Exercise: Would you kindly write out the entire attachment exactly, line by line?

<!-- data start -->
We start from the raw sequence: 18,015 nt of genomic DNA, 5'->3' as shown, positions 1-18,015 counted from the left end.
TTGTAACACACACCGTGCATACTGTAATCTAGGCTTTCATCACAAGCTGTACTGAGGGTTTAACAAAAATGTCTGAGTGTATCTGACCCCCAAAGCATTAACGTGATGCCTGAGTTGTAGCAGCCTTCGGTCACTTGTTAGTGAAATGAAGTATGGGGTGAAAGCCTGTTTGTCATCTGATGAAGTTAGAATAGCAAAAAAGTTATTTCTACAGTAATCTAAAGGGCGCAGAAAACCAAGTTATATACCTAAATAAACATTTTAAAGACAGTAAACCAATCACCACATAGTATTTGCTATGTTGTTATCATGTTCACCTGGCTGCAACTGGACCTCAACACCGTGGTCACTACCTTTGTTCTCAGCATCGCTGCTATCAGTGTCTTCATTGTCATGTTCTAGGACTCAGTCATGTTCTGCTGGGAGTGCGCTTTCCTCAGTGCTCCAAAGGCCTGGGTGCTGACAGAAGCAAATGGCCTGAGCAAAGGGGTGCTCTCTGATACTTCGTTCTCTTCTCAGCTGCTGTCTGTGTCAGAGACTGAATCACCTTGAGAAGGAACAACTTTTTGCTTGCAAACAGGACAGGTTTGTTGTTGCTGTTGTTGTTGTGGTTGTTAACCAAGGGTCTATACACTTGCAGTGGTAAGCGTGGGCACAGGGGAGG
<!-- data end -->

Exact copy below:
We start from the raw sequence: 18,015 nt of genomic DNA, 5'->3' as shown, positions 1-18,015 counted from the left end.
TTGTAACACACACCGTGCATACTGTAATCTAGGCTTTCATCACAAGCTGTACTGAGGGTTTAACAAAAATGTCTGAGTGTATCTGACCCCCAAAGCATTAACGTGATGCCTGAGTTGTAGCAGCCTTCGGTCACTTGTTAGTGAAATGAAGTATGGGGTGAAAGCCTGTTTGTCATCTGATGAAGTTAGAATAGCAAAAAAGTTATTTCTACAGTAATCTAAAGGGCGCAGAAAACCAAGTTATATACCTAAATAAACATTTTAAAGACAGTAAACCAATCACCACATAGTATTTGCTATGTTGTTATCATGTTCACCTGGCTGCAACTGGACCTCAACACCGTGGTCACTACCTTTGTTCTCAGCATCGCTGCTATCAGTGTCTTCATTGTCATGTTCTAGGACTCAGTCATGTTCTGCTGGGAGTGCGCTTTCCTCAGTGCTCCAAAGGCCTGGGTGCTGACAGAAGCAAATGGCCTGAGCAAAGGGGTGCTCTCTGATACTTCGTTCTCTTCTCAGCTGCTGTCTGTGTCAGAGACTGAATCACCTTGAGAAGGAACAACTTTTTGCTTGCAAACAGGACAGGTTTGTTGTTGCTGTTGTTGTTGTGGTTGTTAACCAAGGGTCTATACACTTGCAGTGGTAAGCGTGGGCACAGGGGAGG